IRON MOUNTAIN, Mich. (WZMQ) – In a celebration of library excellence, Megan Buck, the dedicated Director of the Dickinson County Library, has been named the recipient of the Public Librarian of the Year award in Michigan. This accolade, presented by the Michigan Library Association, signifies her outstanding contributions to the field of library science. Up until 2020 the award was titled ‘Librarian of the Year,’ and in 2020 the award was changed to ‘Public Librarian of the Year’.
Buck’s humility and appreciation shone through as she expressed, “It’s a huge honor, I mean even just to be nominated is an honor, and to win, it’s just so humbling and exciting. You know, there were 70 librarians from across the state that were nominated, and I can’t thank my colleagues and my team here at the Dickinson County Library enough because it wouldn’t be possible without all of the great people that I work with.”
The recognition of Buck’s excellence was a proud moment – not just for her, but for the entire Upper Peninsula. At the MLA annual conference, she wasn’t the sole award recipient from the U.P. Jim Bolton, a passionate volunteer with the Pickford library project, also claimed the “Heart of a Champion” award, representing the spirit of the U.P. in the library community.
Megan Buck’s enthusiasm for her work is contagious. She shared her future aspirations, saying, “I would like to think I haven’t peaked in my career, but I do love working here in the U.P., especially at the Dickinson County Library, so, I see myself just continuing with a lot of the projects that I either started or worked with, that earned me this nomination in this award, and I look forward to just continuing to work here in our community, and also across the U.P. – and the state. I was recently appointed to the Library of Michigan board by the Governor, and so I’ll be serving that term, and working with that state board, which is very exciting…and also representing the U.P. on that board. And I’m just very involved in our library community across the U.P. and the state, and I just love my job.”
One of the impactful projects Buck has championed is the “UPs” mentoring project, fostering collaboration among libraries in the Upper Peninsula. She explained, “So, I think one of the big ones that spoke to the influence that I’ve had, and my desire to collaborate and work with others, is a project that I’ve worked with called UPs, which is a mentoring project across UPRLC, and its unexpected partnerships. So we pair U.P. and northern lower Michigan librarians together, and just try to facilitate collaboration, communication, networking, and reducing the feeling of isolation. Libraries in the U.P. are pretty far apart, and it’s really easy in some of the smaller libraries to feel like you’re all alone, so we work really hard to pair librarians together, so that you kind of form a friendship and a partnership.”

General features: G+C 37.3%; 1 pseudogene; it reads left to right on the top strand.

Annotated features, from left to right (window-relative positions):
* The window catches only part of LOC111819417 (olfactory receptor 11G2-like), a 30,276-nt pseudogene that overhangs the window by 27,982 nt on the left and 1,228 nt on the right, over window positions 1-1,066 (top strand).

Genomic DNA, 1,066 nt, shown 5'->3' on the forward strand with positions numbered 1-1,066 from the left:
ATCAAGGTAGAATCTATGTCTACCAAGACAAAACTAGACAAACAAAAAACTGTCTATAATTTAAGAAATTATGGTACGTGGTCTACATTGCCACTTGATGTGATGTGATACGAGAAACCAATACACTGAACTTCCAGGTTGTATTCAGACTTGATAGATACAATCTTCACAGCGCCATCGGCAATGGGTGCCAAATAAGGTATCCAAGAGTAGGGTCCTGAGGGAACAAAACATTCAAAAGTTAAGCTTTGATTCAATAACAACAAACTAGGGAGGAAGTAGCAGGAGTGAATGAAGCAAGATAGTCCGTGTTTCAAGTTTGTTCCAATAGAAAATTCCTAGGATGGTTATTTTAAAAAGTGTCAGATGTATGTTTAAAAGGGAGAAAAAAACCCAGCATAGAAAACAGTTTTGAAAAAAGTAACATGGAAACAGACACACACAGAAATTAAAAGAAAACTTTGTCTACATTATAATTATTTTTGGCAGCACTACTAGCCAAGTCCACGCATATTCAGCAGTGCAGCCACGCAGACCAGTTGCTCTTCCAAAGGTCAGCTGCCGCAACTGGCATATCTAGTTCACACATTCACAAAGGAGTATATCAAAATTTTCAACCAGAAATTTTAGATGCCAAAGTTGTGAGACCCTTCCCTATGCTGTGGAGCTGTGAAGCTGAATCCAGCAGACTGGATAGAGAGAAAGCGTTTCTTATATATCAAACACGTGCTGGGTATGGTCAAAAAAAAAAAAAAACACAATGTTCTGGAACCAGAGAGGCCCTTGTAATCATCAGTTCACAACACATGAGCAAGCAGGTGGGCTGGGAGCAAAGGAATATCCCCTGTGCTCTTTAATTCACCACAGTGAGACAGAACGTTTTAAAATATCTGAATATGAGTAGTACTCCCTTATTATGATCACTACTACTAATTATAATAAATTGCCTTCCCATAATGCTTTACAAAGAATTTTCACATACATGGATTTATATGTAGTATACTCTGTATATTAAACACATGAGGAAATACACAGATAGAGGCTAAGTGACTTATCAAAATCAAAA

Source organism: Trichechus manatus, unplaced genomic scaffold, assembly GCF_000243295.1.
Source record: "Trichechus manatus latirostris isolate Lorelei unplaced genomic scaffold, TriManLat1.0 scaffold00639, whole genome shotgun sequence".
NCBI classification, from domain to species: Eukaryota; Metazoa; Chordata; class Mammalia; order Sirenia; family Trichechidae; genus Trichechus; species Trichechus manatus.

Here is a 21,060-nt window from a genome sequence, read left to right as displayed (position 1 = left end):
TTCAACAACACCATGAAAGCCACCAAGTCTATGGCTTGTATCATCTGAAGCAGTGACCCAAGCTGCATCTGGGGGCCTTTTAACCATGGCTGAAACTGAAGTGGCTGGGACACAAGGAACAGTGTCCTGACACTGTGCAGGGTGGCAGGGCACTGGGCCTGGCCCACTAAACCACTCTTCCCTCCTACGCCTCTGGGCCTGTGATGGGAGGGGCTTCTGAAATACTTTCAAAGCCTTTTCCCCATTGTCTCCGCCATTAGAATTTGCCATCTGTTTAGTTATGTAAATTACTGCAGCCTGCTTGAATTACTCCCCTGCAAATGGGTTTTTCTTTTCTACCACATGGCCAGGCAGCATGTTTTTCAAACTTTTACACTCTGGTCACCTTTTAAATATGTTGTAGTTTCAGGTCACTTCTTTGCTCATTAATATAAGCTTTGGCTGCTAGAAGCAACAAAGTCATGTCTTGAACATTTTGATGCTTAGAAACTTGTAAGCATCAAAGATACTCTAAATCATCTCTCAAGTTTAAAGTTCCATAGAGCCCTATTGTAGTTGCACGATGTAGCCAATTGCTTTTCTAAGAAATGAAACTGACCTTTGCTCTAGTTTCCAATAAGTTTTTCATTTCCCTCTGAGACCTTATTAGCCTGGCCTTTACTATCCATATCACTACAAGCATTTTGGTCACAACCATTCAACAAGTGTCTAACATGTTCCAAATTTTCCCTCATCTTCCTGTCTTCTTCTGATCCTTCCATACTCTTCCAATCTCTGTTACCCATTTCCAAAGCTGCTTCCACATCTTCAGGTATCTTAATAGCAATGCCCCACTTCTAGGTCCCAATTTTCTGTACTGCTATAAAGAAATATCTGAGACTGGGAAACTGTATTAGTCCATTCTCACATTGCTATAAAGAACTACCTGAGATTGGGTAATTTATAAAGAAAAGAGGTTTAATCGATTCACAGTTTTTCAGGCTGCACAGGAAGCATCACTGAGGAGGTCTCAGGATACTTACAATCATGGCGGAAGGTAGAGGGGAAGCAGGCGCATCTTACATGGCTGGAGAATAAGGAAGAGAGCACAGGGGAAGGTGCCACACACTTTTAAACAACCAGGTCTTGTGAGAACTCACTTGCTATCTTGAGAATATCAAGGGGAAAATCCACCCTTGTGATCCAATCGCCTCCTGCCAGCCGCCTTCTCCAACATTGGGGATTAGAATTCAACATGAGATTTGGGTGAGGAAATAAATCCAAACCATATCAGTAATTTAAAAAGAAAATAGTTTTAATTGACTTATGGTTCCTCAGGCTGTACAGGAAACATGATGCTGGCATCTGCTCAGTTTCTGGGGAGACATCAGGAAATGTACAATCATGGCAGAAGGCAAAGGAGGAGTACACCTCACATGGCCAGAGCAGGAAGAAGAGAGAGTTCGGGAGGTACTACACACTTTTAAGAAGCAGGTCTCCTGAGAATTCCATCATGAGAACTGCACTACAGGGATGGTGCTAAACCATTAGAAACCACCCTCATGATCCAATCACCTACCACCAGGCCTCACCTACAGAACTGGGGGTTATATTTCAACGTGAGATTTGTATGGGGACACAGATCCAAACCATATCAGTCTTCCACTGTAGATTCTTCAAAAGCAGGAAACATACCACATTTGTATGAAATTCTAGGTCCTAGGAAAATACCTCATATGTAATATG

Buck shared some of the collaborative work she’s been doing with libraries across the U.P.
“Its really easy for of the smaller libraries to feel like you’re all alone, so we work hard to pair librarians together, so that you kind of form a friendship and a partnership. I have worked with Marc Boucher, who’s with Lake, Superior State, and Amanda Winnicki, who recently retired from Menominee county, and the three of us worked really hard to put together the ‘UP’s’ program, – and it’s still going – so that’s something that’s really exciting, and kind of a passion project for me… So I’ll be continuing with that,” she stated.
Ensuring intellectual freedom, and a welcoming atmosphere at Dickinson County Library, is a top priority. Buck affirmed, “Here in Dickinson County, one of the things that, of course, is always on the horizon for libraries is intellectual freedom, and making sure that everyone in our community feels represented and welcome in our library, and can find materials that are going to fit their informational and their entertainment needs. So we’re just going to keep fighting for the right to read, and making sure that everyone in our community feels welcome and represented in our library, and ensuring that our staff feel empowered, and that they have what they need to do the great jobs they’ve been doing. Programming is really important to us, we have a very robust summer reading program, but we do programming all year long for all ages, and so we just want to keep going and building on the successes that we’ve been having.”
Megan Buck’s heartfelt message to the community was, “I would just say this was such a huge honor, and I can’t thank the team here at DCL, the board here at DCL, and my colleagues across the U.P. and the state of Michigan because without the hard work of librarians all over the state, this wouldn’t be possible.” Buck’s dedication and passion for libraries continue to shine as she leads the way for the future of library services in Michigan and the Upper Peninsula.
For more information about the Dickinson County Library’s programs, visit:
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